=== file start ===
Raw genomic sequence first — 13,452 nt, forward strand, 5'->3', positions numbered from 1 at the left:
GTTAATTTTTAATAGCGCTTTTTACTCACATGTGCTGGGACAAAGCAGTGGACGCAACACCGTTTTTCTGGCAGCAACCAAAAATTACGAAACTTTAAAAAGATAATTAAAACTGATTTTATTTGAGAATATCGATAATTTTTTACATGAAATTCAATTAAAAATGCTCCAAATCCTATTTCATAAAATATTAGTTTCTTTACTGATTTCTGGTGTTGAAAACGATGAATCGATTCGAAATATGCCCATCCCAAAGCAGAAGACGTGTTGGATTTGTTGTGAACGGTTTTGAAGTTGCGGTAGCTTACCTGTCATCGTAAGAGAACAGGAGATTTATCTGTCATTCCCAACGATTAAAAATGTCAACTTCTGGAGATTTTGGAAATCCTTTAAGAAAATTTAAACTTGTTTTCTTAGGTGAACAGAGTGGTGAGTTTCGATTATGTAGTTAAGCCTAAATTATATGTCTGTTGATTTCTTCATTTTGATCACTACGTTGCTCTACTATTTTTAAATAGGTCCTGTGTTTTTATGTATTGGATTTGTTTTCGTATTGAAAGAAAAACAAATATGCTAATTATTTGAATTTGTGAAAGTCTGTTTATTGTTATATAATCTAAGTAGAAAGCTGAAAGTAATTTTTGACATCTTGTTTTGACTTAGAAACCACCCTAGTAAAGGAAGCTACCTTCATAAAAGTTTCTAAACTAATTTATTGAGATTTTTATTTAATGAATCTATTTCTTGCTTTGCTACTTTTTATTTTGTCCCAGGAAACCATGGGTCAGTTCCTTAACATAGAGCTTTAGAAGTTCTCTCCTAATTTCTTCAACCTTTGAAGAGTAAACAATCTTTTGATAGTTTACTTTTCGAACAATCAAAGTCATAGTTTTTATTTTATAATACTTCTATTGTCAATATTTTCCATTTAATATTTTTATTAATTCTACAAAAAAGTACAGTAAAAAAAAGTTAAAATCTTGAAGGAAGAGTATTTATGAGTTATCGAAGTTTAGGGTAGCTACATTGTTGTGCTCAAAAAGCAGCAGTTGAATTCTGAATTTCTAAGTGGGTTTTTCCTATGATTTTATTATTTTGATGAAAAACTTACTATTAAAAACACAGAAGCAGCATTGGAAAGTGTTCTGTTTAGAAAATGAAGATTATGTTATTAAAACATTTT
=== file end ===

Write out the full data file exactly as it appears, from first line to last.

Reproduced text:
Raw genomic sequence first — 13,452 nt, forward strand, 5'->3', positions numbered from 1 at the left:
GTTAATTTTTAATAGCGCTTTTTACTCACATGTGCTGGGACAAAGCAGTGGACGCAACACCGTTTTTCTGGCAGCAACCAAAAATTACGAAACTTTAAAAAGATAATTAAAACTGATTTTATTTGAGAATATCGATAATTTTTTACATGAAATTCAATTAAAAATGCTCCAAATCCTATTTCATAAAATATTAGTTTCTTTACTGATTTCTGGTGTTGAAAACGATGAATCGATTCGAAATATGCCCATCCCAAAGCAGAAGACGTGTTGGATTTGTTGTGAACGGTTTTGAAGTTGCGGTAGCTTACCTGTCATCGTAAGAGAACAGGAGATTTATCTGTCATTCCCAACGATTAAAAATGTCAACTTCTGGAGATTTTGGAAATCCTTTAAGAAAATTTAAACTTGTTTTCTTAGGTGAACAGAGTGGTGAGTTTCGATTATGTAGTTAAGCCTAAATTATATGTCTGTTGATTTCTTCATTTTGATCACTACGTTGCTCTACTATTTTTAAATAGGTCCTGTGTTTTTATGTATTGGATTTGTTTTCGTATTGAAAGAAAAACAAATATGCTAATTATTTGAATTTGTGAAAGTCTGTTTATTGTTATATAATCTAAGTAGAAAGCTGAAAGTAATTTTTGACATCTTGTTTTGACTTAGAAACCACCCTAGTAAAGGAAGCTACCTTCATAAAAGTTTCTAAACTAATTTATTGAGATTTTTATTTAATGAATCTATTTCTTGCTTTGCTACTTTTTATTTTGTCCCAGGAAACCATGGGTCAGTTCCTTAACATAGAGCTTTAGAAGTTCTCTCCTAATTTCTTCAACCTTTGAAGAGTAAACAATCTTTTGATAGTTTACTTTTCGAACAATCAAAGTCATAGTTTTTATTTTATAATACTTCTATTGTCAATATTTTCCATTTAATATTTTTATTAATTCTACAAAAAAGTACAGTAAAAAAAAGTTAAAATCTTGAAGGAAGAGTATTTATGAGTTATCGAAGTTTAGGGTAGCTACATTGTTGTGCTCAAAAAGCAGCAGTTGAATTCTGAATTTCTAAGTGGGTTTTTCCTATGATTTTATTATTTTGATGAAAAACTTACTATTAAAAACACAGAAGCAGCATTGGAAAGTGTTCTGTTTAGAAAATGAAGATTATGTTATTAAAACATTTT